In 1917, Ukraine took advantage of the chaos in Russia and declared independence. Russia was having none of it and invaded yet again. A bloody 4 year war ensued, with Russia emerging victorious. It kept Ukraine firmly in its grips, including the Stalin engineered famine that starved an estimated 5 million people. But in 1991, it allowed the Ukraine to again declare independence, saddling it with Chernobyl, the nuclear disaster power plant that rendered a fair portion of the Ukraine uninhabitable and with gigantic pension obligations to the millions of Ukrainians suffering from the ill effects of radiation poisoning. Happy Independence!
In 2013, the Ukraine was set to enter into a pro-European Union agreement when its pro-Russian president had a change of heart and decided not to sign. Rebellion reigned, the main square in Kiev was occupied by “militants” and the army was sent in, killing more than 100 protesters. In February, 2014, the Ukrainian president fled to Russia and the Sochi Olympics went off with a beaming Vladimir Putin ogling prepubescent Russian figure skaters. Three weeks later, Russia invaded and annexed the Crimea, ignoring global condemnation. Ostensibly, Russia claimed the need to protect the Russian speaking minority there; the more likely reason was Russia’s desire to maintain access to its only year round port. It occupies the Crimea today still.
Seeing the Sights:
Kiev would be the perfect walking city but for two problems. First, where street signs exist, they tend to be in Ukrainian which uses the Cyrillic alphabet, with no Latin translation. Second, the city was built so a castle could take advantage of the high, expansive hill overlooking the river, which means a lot of steep climbs to see the major sights. Fortunately, the second problem basically takes care of the first since whenever I got lost and couldn’t figure out what street I was on, if I went either up or down, I would eventually get to my destination.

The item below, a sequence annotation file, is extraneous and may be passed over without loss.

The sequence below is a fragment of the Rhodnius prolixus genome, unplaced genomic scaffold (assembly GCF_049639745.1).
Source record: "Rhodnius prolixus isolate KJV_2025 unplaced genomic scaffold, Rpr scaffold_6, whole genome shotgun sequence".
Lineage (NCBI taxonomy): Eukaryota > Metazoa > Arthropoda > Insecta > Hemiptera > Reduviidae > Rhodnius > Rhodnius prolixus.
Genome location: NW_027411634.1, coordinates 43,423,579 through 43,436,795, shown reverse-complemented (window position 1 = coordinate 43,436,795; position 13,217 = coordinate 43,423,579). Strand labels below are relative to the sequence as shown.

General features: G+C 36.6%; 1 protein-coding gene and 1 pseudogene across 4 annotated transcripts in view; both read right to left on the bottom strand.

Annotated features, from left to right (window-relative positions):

When I didn’t feel like walking up the hills, I had two options, a funicular or the metro. I was partial to the easy-to-use metro, with signs and announcements in both Ukrainian and English, and live people selling tickets rather than computers with touch screens. It cost a mere 80 cents a ride. Most importantly, like many Soviet metros, its stations tended toward the artistic or unique; each station was a visual feast or an architectural delight. Arsenalna holds the record for the deepest station in the world at over 100 meters. Its two escalators take a combined 5 minutes to go up or down and lay claim to being the longest escalator in the world, although in 2007 I traveled on one in an art gallery in Tokyo which made a similar boast.
As Kiev is over 1000 years old, it is not surprising that its buildings run the full gamut of architectural styles. The iconic St. Sofia, is modeled after its namesake in Istanbul, and is built in the same Byzantium form.
St. Michael’s and the Cathedral at Pechersk Larva sport equally bulbous domes.
Naturally, Soviet realism style dominated in the city squares and the blocks of buildings on the outskirts, but in the center of the city, especially the Podil region where I stayed, were examples of roccoco, art nouveau and the common brick ribbon, all ornately decorated and painted in a kaleidoscope of pastel colours. On one walk, I challenged myself to find building in 10 different colours. It took less than 5 minutes: